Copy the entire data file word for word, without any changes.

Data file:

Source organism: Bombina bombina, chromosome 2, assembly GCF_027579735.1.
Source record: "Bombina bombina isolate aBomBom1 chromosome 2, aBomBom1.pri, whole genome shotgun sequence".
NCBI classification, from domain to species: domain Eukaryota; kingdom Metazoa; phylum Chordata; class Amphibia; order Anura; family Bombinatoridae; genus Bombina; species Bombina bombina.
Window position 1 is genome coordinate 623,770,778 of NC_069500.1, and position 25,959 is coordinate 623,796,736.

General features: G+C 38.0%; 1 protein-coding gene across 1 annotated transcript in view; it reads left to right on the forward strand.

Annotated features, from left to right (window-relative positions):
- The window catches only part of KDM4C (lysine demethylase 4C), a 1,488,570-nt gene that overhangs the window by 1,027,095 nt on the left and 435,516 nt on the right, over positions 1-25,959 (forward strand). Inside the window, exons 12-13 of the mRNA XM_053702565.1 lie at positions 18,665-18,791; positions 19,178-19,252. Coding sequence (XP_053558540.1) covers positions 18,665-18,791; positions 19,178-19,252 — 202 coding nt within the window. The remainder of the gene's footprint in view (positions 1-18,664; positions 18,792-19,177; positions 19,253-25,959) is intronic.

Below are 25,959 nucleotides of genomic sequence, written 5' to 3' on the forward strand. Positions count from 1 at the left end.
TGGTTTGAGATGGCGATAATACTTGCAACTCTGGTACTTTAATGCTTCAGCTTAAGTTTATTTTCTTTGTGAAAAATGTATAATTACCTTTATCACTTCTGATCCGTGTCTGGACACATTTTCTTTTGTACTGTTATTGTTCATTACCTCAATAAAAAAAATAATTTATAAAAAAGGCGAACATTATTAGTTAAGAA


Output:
Source organism: Bombina bombina, chromosome 2, assembly GCF_027579735.1.
Source record: "Bombina bombina isolate aBomBom1 chromosome 2, aBomBom1.pri, whole genome shotgun sequence".
NCBI classification, from domain to species: domain Eukaryota; kingdom Metazoa; phylum Chordata; class Amphibia; order Anura; family Bombinatoridae; genus Bombina; species Bombina bombina.
Window position 1 is genome coordinate 623,770,778 of NC_069500.1, and position 25,959 is coordinate 623,796,736.

General features: G+C 38.0%; 1 protein-coding gene across 1 annotated transcript in view; it reads left to right on the forward strand.

Annotated features, from left to right (window-relative positions):
- The window catches only part of KDM4C (lysine demethylase 4C), a 1,488,570-nt gene that overhangs the window by 1,027,095 nt on the left and 435,516 nt on the right, over positions 1-25,959 (forward strand). Inside the window, exons 12-13 of the mRNA XM_053702565.1 lie at positions 18,665-18,791; positions 19,178-19,252. Coding sequence (XP_053558540.1) covers positions 18,665-18,791; positions 19,178-19,252 — 202 coding nt within the window. The remainder of the gene's footprint in view (positions 1-18,664; positions 18,792-19,177; positions 19,253-25,959) is intronic.

Below are 25,959 nucleotides of genomic sequence, written 5' to 3' on the forward strand. Positions count from 1 at the left end.
TGGTTTGAGATGGCGATAATACTTGCAACTCTGGTACTTTAATGCTTCAGCTTAAGTTTATTTTCTTTGTGAAAAATGTATAATTACCTTTATCACTTCTGATCCGTGTCTGGACACATTTTCTTTTGTACTGTTATTGTTCATTACCTCAATAAAAAAAATAATTTATAAAAAAGGCGAACATTATTAGTTAAGAA